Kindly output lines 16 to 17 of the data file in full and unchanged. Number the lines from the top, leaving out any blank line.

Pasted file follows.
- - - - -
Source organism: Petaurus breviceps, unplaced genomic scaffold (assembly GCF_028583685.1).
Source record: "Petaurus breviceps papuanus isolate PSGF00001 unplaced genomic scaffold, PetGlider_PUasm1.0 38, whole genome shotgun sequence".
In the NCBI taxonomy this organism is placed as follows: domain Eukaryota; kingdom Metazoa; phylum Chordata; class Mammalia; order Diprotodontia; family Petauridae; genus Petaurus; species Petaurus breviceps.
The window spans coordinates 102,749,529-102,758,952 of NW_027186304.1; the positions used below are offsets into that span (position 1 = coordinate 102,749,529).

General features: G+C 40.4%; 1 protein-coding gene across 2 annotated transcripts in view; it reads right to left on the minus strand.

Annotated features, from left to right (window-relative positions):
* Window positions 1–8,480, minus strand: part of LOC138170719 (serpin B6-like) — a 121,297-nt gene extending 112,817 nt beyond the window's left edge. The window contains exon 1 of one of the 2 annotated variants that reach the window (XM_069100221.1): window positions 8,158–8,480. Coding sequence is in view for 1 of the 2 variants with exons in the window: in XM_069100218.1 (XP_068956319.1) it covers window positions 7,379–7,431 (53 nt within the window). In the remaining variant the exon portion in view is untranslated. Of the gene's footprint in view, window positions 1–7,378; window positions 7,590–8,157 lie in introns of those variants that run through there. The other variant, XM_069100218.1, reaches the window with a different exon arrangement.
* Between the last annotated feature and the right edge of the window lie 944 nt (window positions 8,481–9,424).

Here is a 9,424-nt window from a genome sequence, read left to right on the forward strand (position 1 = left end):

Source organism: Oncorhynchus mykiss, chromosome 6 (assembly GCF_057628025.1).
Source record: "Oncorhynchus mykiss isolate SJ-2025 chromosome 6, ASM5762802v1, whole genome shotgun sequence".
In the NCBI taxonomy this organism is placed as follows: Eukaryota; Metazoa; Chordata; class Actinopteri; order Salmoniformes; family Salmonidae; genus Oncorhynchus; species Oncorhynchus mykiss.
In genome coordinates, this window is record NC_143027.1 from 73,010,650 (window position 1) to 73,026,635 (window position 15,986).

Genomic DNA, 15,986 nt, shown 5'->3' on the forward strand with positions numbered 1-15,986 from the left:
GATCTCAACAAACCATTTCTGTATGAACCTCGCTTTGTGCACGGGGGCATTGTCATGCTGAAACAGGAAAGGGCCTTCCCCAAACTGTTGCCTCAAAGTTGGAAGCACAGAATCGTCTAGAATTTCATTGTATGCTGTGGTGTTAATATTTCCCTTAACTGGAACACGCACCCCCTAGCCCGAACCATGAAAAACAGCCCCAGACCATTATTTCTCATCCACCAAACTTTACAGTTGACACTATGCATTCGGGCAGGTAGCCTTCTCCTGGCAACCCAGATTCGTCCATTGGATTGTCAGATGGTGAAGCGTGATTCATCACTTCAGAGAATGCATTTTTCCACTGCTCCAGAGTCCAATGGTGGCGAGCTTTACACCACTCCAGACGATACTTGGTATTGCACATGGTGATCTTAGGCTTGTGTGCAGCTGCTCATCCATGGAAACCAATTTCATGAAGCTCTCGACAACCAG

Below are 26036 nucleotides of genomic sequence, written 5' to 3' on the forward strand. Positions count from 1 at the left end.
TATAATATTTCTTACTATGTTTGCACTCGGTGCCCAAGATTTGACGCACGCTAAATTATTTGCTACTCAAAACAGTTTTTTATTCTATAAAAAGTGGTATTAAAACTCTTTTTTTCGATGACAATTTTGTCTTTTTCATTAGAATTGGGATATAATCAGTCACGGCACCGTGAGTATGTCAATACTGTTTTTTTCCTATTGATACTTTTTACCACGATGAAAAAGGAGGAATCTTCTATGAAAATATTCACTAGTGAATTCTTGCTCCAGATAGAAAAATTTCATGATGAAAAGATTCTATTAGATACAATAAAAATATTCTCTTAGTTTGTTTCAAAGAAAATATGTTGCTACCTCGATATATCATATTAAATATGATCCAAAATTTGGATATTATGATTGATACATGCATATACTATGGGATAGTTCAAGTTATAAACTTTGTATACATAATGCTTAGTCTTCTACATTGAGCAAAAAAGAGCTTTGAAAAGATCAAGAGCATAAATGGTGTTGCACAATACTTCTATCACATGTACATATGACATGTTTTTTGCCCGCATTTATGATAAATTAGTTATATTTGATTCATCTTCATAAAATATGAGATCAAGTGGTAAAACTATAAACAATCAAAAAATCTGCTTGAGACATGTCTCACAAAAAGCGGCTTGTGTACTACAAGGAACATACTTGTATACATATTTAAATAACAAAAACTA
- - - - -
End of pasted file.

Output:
Below are 26036 nucleotides of genomic sequence, written 5' to 3' on the forward strand. Positions count from 1 at the left end.
TATAATATTTCTTACTATGTTTGCACTCGGTGCCCAAGATTTGACGCACGCTAAATTATTTGCTACTCAAAACAGTTTTTTATTCTATAAAAAGTGGTATTAAAACTCTTTTTTTCGATGACAATTTTGTCTTTTTCATTAGAATTGGGATATAATCAGTCACGGCACCGTGAGTATGTCAATACTGTTTTTTTCCTATTGATACTTTTTACCACGATGAAAAAGGAGGAATCTTCTATGAAAATATTCACTAGTGAATTCTTGCTCCAGATAGAAAAATTTCATGATGAAAAGATTCTATTAGATACAATAAAAATATTCTCTTAGTTTGTTTCAAAGAAAATATGTTGCTACCTCGATATATCATATTAAATATGATCCAAAATTTGGATATTATGATTGATACATGCATATACTATGGGATAGTTCAAGTTATAAACTTTGTATACATAATGCTTAGTCTTCTACATTGAGCAAAAAAGAGCTTTGAAAAGATCAAGAGCATAAATGGTGTTGCACAATACTTCTATCACATGTACATATGACATGTTTTTTGCCCGCATTTATGATAAATTAGTTATATTTGATTCATCTTCATAAAATATGAGATCAAGTGGTAAAACTATAAACAATCAAAAAATCTGCTTGAGACATGTCTCACAAAAAGCGGCTTGTGTACTACAAGGAACATACTTGTATACATATTTAAATAACAAAAACTA